The proposal / guideline at Help:Label#Disambiguation says "When an article title includes disambiguation in it, either by placing it after a comma or by placing it in parenthesis, the disambiguation should be left out. Disambiguation information should instead be placed in the description field". Some of our items don't follow this styling, e.g. we've got items labeled "reelin (human gene)", "reelin (human protein) and "Reln (mouse gene)".

Proposed label and description format:

  • Human genes:
Label: HGNC gene symbol, e.g. RELN
Description: human gene
  • Mouse genes:
Label: MGI gene symbol, e.g. Reln
Description: mouse gene
  • Human proteins:
Label: HGNC full name, e.g. reelin
Description: human protein
  • Mouse proteins:
Label: MGI name, e.g. reelin
Description: mouse protein

For convenience, the HGNC entry for RELN is here and the MGI entry for Reln is here. What do others think? Emw (talk) 03:22, 11 July 2013 (UTC)

I worry a bit that the label won't be interpretable to a non-scientist, but this is a pretty minor worry. The item is really defined by its statements, so the label and description (I think) are really there just for convenience only... So bottom line, I like this proposal... Cheers, Andrew Su (talk) 05:05, 11 July 2013 (UTC)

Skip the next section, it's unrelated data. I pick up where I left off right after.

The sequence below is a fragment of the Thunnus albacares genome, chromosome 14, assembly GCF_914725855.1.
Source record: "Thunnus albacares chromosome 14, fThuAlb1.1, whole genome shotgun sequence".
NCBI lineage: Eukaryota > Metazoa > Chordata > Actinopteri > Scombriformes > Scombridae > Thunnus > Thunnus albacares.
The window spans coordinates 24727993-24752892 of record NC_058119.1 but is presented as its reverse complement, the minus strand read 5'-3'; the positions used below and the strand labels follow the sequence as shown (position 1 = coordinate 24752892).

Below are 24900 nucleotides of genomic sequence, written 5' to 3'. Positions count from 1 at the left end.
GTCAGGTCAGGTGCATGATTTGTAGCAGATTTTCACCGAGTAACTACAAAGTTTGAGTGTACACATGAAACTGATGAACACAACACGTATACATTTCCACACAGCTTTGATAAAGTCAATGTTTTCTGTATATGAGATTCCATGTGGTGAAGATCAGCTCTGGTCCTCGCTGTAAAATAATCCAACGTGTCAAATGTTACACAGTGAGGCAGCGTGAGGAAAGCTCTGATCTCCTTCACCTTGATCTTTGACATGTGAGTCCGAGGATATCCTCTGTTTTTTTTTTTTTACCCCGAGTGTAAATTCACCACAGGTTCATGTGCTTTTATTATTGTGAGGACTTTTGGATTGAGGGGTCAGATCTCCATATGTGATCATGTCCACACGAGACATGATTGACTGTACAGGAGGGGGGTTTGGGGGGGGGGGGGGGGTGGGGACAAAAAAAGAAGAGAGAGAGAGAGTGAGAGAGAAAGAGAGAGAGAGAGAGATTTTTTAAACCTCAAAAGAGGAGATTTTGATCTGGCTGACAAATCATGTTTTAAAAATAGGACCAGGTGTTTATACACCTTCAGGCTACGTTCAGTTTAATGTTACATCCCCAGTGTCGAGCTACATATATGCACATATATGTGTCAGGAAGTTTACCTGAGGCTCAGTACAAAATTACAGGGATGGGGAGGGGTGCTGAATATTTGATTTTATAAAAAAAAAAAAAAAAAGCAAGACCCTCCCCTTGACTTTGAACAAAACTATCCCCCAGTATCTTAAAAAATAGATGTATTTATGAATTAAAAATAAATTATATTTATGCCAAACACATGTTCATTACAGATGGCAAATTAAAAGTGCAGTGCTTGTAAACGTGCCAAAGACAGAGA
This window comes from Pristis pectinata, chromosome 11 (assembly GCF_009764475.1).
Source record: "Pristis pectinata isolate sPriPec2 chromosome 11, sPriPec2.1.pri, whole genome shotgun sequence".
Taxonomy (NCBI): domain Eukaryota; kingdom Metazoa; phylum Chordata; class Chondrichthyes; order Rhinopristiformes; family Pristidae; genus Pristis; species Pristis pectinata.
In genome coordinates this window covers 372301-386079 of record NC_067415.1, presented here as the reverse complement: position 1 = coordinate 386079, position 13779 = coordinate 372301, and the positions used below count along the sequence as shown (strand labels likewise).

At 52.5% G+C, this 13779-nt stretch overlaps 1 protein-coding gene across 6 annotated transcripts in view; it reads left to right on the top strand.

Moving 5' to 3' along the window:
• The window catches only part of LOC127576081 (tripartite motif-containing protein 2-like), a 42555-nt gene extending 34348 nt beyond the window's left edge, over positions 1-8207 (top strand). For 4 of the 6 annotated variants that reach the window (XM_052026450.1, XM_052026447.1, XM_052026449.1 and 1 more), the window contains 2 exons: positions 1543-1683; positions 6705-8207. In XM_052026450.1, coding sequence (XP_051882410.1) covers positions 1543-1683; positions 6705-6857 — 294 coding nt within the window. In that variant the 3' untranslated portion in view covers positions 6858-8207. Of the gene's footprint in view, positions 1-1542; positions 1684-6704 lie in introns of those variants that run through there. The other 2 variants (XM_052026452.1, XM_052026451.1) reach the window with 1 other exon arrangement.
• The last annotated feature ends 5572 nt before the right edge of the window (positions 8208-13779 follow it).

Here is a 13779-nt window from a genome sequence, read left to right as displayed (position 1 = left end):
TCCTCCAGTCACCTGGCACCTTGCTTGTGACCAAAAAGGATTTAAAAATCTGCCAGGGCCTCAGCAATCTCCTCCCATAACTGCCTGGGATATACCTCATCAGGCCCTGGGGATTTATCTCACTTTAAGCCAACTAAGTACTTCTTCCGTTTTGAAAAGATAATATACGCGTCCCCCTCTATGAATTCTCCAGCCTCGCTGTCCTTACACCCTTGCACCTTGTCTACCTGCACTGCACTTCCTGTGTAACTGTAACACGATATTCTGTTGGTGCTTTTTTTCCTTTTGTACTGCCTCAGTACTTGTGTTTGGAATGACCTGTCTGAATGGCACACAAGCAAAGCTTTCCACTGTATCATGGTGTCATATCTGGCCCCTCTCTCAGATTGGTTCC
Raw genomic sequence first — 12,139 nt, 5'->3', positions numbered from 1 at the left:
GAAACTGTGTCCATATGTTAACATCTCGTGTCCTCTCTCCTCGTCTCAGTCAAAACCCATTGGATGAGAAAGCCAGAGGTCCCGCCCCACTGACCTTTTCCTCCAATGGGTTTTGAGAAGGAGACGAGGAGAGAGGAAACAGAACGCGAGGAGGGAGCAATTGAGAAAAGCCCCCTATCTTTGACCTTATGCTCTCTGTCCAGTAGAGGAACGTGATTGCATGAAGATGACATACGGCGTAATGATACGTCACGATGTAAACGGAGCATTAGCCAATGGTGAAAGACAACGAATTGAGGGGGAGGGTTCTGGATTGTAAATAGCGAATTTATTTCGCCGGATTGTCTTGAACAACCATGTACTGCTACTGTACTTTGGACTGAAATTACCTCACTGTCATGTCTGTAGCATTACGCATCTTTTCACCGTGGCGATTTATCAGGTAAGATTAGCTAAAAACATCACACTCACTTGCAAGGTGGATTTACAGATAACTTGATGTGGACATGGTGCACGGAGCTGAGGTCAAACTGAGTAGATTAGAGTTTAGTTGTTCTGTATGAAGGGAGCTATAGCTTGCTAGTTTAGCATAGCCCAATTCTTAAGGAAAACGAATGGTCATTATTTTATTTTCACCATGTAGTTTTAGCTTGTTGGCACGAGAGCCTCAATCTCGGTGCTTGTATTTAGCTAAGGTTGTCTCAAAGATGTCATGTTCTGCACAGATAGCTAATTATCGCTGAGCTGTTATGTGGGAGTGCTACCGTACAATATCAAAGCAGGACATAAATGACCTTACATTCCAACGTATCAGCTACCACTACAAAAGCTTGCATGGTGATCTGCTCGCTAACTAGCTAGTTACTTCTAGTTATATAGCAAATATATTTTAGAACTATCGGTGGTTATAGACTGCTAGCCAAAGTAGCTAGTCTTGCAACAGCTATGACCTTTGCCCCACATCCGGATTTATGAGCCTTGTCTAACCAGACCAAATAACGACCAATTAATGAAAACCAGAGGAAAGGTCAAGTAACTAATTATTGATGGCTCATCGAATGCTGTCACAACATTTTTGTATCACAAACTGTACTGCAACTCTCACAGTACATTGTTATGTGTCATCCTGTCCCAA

Hi, I'm not sure if this topic has been discussed before. The few times I made gene or protein databases for projects I used ENSEMBL IDs as primary identifiers as they are usually quite complete and convenient to parse from the data files. However, one problem with ENSEMBL IDs is important to keep in mind. Such an ID is rather meaningless without the information to which ENSEMBL database *version* the ID belongs. ENSEMBL IDs change quite frequently over the history of the database versions and to keep a local database up-to-date to ensure that a used ID actually still refers to the gene/protein it was originally assigned to isn't trivial (although Ensembl maintains tables which record any such changes). I don't see any mentioning of a 'version' with the ENSEMBL IDs in wikidata. The 'source' info of the 'ENSEMBL GENE ID' property links only to 'Ensembl' in general, not a specific database version and also the ID itself links to the general Ensembl entry, which is the latest version. Would that imply that there is a bot who updates the ENSEMBL IDs in the wikidata database regularly to resolve possible arisen conflicts? Cheers, Optimale (talk) 11:42, 6 August 2013 (UTC)